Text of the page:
Wednesday, May 19, 2010

Court decisions: Hearn v TX (2010), Dunn v LA (2010), Lizcan v TX (2010), Rodrigues v Wong (CA, 2010)

Four recent Atkins Court Decisions have been added to the ICDP Court Decisions (n-105) blog side bar.  They are listed with a only a  few comments--and the comments are gleaned from the emails of the individuals who sent them to me.  I've not had time to digest them properly myself in order to provide anything in the way of an in-depth commentary.  Those days of commentary seem to be over for me for now.....as I simply can't find the time.  I post these for archival purposes and with the hope that others will read them and consider making guest blog commentary posts re: the various issues in any of the decisions.
  • Hearn v TX (2010)Dale Watson and Stephen Greenspan served as experts in this case.  They are two of the experts I've listed at the ICDP Professional Experts blogroll.  I personally know they are top-notch experts, so I would recommend reading this decision to capture the essence of their logic, data and testimony.  I plan to when I can.
  • Dunn v LA (2010)Lots of discussion of the use of the Flynn Effect adjustment of IQ scores.  If you want to get a feel for the pro/con arguments regarding the courts handling of the FE, check the rather lengthy concurring opinion.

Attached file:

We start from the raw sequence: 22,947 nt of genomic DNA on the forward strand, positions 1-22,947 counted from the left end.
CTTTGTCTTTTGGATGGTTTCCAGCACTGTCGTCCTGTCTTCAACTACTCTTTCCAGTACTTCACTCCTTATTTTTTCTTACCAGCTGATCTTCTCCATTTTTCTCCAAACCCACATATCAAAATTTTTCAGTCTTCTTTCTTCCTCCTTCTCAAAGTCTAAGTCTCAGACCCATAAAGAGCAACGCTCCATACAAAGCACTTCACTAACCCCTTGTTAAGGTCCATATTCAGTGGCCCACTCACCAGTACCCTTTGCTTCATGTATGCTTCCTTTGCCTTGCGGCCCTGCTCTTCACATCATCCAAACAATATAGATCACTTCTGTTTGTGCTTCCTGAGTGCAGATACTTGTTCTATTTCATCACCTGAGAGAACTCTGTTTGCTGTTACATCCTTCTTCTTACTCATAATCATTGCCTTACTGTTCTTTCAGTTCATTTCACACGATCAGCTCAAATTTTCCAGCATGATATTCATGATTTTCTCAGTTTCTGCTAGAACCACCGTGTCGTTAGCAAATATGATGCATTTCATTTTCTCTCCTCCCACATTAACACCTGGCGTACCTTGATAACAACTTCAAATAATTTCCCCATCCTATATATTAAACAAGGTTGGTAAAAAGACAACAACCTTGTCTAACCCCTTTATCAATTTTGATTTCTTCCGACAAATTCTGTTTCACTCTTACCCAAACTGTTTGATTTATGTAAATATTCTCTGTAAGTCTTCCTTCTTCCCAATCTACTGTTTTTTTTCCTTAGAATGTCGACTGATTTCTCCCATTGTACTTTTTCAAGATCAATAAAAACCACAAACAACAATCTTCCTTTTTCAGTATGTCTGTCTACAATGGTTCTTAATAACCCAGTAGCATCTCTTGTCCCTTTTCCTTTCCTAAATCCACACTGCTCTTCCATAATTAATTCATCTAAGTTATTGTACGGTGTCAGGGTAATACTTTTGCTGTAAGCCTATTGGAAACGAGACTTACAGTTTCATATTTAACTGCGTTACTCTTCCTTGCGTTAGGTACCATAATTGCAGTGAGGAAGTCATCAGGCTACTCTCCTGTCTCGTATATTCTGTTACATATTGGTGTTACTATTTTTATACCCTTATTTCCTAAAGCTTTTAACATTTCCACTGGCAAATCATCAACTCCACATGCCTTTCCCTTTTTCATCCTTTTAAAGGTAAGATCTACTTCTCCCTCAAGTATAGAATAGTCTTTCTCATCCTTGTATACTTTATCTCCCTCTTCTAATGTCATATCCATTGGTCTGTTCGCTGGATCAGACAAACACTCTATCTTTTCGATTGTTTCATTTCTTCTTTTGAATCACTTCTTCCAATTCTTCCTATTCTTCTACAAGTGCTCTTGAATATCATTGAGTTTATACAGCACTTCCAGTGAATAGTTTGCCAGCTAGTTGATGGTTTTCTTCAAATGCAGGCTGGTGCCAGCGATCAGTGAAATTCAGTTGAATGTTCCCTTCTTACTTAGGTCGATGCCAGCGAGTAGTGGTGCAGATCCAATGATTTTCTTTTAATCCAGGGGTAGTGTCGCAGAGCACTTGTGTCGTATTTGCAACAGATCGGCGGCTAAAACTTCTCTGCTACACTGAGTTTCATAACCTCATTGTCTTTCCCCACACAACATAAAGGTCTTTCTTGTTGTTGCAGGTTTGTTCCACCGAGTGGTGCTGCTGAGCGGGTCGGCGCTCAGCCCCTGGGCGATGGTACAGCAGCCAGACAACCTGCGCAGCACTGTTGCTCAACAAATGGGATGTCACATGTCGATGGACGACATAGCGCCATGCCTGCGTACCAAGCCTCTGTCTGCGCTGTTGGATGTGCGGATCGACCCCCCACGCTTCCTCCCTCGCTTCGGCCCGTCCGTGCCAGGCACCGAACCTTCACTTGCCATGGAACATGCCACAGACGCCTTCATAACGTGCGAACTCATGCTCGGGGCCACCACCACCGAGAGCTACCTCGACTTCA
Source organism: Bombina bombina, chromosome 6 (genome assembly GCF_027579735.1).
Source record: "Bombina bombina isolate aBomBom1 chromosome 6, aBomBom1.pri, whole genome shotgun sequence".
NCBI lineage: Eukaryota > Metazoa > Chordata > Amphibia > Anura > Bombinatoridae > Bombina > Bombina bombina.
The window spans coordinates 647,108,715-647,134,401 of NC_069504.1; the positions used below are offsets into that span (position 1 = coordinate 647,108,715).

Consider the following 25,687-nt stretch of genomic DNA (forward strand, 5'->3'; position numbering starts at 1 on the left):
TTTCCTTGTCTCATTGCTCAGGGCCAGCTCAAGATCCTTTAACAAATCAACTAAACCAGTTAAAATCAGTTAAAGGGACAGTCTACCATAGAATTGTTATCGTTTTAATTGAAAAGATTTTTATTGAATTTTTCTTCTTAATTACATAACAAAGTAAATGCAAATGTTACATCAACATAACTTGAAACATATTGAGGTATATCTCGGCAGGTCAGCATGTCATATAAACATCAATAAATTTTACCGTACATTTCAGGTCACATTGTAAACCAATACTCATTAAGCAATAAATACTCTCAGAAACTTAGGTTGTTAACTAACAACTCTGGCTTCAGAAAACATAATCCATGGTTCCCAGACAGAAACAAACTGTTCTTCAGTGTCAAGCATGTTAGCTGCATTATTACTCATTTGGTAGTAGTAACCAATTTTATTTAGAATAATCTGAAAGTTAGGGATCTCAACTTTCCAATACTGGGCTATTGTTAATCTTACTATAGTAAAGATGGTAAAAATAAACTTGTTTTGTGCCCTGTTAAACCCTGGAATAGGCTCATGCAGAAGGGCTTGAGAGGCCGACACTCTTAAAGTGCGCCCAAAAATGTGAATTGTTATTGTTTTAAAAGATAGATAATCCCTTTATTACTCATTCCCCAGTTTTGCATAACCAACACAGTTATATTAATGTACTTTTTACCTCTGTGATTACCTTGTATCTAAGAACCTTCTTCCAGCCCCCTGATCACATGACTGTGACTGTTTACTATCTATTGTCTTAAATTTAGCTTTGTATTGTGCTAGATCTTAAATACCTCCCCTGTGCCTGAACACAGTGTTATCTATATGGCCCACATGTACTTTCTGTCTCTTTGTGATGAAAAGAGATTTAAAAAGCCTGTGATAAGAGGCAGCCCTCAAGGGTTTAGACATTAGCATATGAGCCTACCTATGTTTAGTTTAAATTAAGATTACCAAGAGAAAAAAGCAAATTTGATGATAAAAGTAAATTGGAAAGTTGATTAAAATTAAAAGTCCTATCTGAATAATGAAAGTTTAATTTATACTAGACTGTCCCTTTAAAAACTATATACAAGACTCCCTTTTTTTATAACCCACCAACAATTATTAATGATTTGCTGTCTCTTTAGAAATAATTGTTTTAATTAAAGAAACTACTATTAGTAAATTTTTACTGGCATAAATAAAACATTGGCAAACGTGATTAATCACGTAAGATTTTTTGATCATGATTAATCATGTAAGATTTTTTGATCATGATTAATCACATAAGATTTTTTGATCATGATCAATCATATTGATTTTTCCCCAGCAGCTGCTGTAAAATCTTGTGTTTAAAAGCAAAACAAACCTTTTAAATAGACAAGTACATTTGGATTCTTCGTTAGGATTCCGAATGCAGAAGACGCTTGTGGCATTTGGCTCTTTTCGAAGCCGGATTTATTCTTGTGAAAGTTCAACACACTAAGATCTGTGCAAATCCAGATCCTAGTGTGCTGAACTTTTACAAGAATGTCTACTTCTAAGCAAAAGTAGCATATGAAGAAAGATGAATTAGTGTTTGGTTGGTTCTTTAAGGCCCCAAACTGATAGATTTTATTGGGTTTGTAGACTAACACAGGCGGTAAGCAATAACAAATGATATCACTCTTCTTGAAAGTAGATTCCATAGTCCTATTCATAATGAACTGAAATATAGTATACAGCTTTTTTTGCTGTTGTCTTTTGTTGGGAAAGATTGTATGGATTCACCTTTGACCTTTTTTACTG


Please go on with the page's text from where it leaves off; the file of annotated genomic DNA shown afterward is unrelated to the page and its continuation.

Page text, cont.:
• Lizcano v TX (2010) This is a long decision.  Of significant interest is the concurring/dissenting opinion of one judge, joined in by two other judges, who question the wisdom (or lack thereof) of the so-called Texas Briseno factors - the court imposed adaptive behavior factors in Texas.  The Texas Court of Criminal Appeals (9 judges) is the highest court in the state for criminal cases, so 6 judges appear to uphold the Briseno factors.    According to the dissenting-concurring opinion--very interesting.
"The Court's scattershot approach to adaptive deficits--letting the fact-finder hunt and peck among adaptive deficits, unfettered by the specific diagnostic criteria that inform the expert opinion--will allow some capital offenders whom every rational diagnostician would find meets the clinical definition of mental retardation to be executed simply because they demonstrate a few pronounced adaptive strengths along with their manifest adaptive deficits. Better, I think, to be over-inclusive and mistakenly sentence some borderline intelligent capital offenders to the not-inconsiderable penalty of life imprisonment without the possibility of parole than to inadvertently execute even a single mildly mentally retarded offender in violation of the strictures of the Eighth Amendment."

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